The Walking Dead: Clear Mirror

This season, every step Rick Grimes takes brings him one step closer to insanity. With every walker he kills, every friend he alienates and every phantom he chases into the woods, Rick is starting to make this fan think that a power-hungry, “lemme-ask-you-sumthin’” kind of guy like Shane Walsh wouldn’t have been a bad choice for leader right about now. I mean, Shane was a petty sane guy by comparison.

Well, except for that one time.

The Shane Walsh Power Shower Meltdown

Lemme ask you sumthin’, sanity.

*Warning: There be spoilers lurkin’.*

In this episode, we finally see Rick snap out of his madness for a little bit. It didn’t come from a prolonged period of reflection, or a coming to terms with what he had gone through and lost. Rather, it came from the worn face of an old friend broken by a world that’s cruel and necrotic.

Morgan, the man who saved Rick’s life in season one, had been holding up in a little section of Rick’s former hometown in Georgia. It had been more than a year since the two last saw each other, and they were truly different men back then. Back then, Morgan had his son, Duane, to care for and protect, and Rick was struggling to come to terms with a world that was new and terrifying.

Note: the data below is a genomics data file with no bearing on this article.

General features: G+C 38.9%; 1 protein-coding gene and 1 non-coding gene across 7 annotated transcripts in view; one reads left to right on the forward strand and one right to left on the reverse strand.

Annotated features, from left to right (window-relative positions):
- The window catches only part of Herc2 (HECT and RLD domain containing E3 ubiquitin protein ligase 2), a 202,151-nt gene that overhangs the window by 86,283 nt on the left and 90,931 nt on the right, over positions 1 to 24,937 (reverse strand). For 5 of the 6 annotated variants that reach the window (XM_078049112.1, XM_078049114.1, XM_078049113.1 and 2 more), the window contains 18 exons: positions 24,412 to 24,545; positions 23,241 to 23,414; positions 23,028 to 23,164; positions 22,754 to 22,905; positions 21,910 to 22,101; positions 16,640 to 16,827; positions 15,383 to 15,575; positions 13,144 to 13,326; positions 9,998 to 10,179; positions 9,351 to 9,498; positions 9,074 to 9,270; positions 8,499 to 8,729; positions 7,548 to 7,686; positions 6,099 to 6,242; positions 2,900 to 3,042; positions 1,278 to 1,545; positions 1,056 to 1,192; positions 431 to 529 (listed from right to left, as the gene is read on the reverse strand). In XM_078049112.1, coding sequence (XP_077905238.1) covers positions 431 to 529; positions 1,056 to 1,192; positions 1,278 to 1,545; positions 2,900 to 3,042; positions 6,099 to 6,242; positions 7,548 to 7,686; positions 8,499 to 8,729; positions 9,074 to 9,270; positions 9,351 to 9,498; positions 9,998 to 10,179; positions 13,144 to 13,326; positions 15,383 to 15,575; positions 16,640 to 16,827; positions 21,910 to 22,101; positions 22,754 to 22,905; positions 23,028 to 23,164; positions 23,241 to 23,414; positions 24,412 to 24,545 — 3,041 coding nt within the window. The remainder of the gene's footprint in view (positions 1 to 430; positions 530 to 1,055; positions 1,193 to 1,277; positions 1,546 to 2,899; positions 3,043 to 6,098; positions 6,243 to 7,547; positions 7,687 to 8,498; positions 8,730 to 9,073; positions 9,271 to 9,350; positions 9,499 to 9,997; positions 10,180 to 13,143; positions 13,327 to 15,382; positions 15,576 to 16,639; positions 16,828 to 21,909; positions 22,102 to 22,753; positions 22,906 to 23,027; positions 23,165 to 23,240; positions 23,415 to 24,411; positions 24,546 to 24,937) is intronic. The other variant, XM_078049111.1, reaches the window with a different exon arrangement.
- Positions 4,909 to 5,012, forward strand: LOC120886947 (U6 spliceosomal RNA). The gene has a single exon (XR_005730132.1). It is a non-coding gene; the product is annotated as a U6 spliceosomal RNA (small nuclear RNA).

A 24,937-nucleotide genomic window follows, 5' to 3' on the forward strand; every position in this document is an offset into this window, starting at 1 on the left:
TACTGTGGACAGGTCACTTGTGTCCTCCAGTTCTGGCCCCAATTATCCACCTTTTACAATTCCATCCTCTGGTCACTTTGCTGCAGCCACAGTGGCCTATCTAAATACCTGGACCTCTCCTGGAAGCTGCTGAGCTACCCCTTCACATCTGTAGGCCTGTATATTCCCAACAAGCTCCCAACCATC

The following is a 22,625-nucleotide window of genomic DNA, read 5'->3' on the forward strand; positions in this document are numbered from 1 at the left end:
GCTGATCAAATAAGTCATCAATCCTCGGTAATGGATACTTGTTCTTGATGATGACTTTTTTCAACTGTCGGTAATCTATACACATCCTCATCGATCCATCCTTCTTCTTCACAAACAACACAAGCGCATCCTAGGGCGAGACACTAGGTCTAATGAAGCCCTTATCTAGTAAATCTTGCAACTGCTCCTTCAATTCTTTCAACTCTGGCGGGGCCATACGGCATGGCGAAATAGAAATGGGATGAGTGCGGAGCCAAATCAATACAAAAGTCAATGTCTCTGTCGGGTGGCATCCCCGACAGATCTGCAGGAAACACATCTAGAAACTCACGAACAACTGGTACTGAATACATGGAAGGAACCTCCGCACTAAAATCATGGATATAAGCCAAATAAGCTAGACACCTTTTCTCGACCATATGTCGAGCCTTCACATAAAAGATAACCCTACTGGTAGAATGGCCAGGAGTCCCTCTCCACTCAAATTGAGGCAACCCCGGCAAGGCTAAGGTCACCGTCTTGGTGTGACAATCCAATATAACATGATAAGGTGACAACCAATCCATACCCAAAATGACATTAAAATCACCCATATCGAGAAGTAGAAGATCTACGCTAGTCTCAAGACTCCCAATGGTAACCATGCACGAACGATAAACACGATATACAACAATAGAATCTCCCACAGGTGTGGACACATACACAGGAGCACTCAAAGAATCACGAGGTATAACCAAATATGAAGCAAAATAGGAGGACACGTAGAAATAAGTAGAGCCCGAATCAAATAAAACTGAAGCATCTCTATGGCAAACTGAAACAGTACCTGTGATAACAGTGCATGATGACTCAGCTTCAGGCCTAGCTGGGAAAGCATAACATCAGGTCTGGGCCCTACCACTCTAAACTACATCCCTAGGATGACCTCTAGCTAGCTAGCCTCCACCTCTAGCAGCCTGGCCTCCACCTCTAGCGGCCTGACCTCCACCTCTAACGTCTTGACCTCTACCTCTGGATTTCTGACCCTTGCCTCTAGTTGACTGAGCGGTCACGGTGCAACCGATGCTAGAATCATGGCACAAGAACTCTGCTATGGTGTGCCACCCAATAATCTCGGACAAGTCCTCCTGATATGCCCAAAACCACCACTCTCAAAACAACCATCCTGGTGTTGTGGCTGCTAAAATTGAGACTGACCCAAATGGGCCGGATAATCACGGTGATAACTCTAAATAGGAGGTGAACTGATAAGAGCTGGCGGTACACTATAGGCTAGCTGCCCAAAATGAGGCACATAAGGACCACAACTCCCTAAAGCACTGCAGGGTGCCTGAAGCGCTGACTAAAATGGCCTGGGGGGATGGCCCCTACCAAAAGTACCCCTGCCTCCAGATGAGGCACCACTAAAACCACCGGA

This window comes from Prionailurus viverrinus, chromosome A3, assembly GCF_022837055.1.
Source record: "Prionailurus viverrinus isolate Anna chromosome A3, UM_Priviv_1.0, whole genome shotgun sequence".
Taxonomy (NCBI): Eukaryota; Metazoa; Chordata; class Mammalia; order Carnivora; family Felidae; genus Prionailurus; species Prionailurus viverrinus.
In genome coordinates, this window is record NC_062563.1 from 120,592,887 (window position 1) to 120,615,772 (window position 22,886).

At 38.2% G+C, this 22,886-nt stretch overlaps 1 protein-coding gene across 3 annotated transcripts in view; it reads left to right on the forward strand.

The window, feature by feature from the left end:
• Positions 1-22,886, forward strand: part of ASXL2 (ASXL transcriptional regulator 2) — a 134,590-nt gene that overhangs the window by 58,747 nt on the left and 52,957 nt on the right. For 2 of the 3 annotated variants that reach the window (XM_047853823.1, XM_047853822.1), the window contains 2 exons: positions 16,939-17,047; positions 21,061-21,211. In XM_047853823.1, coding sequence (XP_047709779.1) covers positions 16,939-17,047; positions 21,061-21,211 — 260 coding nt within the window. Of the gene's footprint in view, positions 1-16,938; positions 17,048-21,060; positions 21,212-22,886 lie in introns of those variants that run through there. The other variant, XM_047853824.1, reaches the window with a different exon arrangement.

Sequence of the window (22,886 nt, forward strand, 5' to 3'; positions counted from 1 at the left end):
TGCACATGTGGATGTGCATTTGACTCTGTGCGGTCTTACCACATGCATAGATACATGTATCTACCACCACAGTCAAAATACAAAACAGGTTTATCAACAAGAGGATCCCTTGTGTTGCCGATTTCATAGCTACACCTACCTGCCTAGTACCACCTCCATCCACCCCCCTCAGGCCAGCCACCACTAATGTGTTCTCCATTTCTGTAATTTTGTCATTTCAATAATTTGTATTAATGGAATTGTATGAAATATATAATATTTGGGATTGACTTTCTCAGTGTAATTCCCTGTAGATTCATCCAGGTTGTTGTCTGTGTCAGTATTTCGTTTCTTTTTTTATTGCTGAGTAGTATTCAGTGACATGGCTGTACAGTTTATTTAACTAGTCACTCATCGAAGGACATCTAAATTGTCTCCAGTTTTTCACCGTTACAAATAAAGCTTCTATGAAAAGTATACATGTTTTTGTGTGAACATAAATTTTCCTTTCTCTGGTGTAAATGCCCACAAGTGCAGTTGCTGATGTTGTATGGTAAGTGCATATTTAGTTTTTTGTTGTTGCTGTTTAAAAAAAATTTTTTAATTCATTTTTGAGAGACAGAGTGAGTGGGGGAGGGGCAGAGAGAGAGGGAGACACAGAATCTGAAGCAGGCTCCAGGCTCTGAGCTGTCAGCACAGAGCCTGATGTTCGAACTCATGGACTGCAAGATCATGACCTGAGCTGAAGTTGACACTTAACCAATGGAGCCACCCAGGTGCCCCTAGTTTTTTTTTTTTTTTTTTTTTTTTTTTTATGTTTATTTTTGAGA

Now, they are both battling personal demons. After he manages to stop Morgan from killing him, Rick begins to hear the hell that Morgan had gone through since the two had last met. His son is dead, killed by his undead wife while he and his son were out on a foraging mission. As his way to mourn, Morgan took to hording weapons and mapping out an intricate system of booby traps and escape routes. He feels an obligation (and cursed) to stay alive long enough to make everything “clear,” whatever that means.

As the two men talk, you begin to realize something about Morgan’s character. Morgan, unlike any other character on the show to date, is Rick’s mirror. He is nothing more than a not-so-unrealistic view of what Rick can or could become if he lets himself go down the road of self-guilt and self-punishment. Morgan is a cautionary tale, and Rick is the target audience.

For the moment, Rick’s encounter with Morgan seemed to knock some sense into him. He left Morgan, after much pleading for him to join the group, will a new view as to what he must do. Rick knows that now that if he leaves The Governor to his own devices that he could one day return to the prison and kill them all. Rick knows now that if something isn’t done soon, he could very well be that man living in a booby trap kingdom, crazy and clinging to his guns for emotional support.


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